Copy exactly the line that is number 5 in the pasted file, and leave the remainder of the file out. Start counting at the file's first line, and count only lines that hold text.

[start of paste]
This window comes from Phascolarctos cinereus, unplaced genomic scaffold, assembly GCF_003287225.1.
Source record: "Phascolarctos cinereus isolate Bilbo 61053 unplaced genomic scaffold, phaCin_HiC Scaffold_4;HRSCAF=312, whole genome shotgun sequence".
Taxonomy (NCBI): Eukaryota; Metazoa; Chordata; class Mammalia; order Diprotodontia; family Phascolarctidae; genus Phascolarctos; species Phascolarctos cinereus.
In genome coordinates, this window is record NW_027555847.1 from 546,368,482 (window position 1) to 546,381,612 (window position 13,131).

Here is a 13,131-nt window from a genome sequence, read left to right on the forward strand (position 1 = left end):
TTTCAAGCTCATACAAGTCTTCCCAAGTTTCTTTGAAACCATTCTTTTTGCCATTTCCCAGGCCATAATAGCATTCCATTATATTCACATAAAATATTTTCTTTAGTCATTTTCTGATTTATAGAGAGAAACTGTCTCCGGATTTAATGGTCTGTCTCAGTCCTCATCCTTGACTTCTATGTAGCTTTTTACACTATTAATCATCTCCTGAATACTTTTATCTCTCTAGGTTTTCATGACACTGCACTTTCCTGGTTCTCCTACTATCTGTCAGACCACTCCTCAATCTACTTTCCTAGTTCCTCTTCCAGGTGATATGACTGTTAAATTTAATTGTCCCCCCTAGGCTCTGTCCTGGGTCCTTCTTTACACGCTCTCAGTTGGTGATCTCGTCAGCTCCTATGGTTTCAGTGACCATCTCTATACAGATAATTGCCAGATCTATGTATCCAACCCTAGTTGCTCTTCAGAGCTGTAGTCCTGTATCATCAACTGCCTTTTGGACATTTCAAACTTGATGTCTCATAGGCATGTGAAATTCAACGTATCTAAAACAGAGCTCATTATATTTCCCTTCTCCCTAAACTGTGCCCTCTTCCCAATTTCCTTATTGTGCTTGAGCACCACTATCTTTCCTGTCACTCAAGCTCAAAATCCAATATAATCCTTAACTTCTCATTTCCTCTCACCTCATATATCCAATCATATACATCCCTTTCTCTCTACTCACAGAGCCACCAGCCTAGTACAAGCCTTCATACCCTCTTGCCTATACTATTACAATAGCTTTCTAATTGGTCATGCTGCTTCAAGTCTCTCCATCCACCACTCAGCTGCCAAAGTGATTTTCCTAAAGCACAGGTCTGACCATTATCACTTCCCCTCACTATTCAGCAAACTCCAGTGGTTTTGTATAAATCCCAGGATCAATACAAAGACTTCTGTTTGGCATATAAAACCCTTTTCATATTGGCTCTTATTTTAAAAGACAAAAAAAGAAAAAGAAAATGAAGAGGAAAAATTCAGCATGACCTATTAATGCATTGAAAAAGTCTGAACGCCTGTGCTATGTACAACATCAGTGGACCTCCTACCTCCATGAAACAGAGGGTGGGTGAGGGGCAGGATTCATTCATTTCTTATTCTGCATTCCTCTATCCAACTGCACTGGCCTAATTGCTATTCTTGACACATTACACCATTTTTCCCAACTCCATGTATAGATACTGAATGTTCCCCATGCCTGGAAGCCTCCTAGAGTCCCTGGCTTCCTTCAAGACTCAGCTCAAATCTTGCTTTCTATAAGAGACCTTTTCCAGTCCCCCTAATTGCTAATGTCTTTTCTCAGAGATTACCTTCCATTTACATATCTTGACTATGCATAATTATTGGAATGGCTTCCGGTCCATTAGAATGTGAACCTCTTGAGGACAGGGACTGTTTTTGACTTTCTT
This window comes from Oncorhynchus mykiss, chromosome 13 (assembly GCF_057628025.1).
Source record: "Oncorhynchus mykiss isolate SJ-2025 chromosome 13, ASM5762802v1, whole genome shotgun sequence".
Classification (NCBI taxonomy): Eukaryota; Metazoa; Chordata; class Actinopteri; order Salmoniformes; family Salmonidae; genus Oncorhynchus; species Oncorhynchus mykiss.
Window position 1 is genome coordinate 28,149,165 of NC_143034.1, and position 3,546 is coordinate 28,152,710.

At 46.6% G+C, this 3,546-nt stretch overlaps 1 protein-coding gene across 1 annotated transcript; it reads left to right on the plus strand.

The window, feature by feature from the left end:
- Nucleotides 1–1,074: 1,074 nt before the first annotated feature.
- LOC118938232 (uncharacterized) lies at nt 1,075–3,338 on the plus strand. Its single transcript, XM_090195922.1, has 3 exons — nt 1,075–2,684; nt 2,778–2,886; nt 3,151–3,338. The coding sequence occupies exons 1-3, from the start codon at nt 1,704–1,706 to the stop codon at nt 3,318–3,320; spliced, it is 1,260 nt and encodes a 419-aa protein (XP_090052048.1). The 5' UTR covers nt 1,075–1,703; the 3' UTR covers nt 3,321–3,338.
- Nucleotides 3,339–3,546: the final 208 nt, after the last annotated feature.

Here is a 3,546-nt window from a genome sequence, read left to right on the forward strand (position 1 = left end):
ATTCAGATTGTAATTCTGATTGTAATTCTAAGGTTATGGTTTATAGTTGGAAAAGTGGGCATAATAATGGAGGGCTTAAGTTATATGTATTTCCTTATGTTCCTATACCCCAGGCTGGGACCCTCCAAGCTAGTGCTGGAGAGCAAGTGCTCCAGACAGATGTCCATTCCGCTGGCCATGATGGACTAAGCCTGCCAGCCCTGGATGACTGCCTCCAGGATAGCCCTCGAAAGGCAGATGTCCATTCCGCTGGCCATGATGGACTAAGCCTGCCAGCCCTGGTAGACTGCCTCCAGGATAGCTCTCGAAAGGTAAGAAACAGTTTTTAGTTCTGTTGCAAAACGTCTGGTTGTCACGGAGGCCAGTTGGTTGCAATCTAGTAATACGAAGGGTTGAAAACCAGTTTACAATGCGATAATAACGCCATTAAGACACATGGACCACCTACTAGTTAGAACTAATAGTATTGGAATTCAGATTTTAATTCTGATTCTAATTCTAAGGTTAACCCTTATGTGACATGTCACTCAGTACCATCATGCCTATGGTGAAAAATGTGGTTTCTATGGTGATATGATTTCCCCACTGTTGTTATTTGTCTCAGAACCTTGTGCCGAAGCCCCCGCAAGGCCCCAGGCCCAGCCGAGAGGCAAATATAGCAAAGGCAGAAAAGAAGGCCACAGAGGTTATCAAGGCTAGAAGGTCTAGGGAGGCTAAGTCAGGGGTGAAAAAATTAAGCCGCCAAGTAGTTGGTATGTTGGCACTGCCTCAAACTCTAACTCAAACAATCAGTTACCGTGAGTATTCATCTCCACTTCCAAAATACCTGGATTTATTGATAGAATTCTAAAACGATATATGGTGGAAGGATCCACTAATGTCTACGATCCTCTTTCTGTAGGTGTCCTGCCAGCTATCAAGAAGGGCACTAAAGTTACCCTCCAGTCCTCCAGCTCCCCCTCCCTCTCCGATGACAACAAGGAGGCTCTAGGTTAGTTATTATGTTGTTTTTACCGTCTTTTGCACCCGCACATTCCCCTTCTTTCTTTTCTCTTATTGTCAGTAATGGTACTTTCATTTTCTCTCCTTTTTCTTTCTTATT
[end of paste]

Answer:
Here is a 13,131-nt window from a genome sequence, read left to right on the forward strand (position 1 = left end):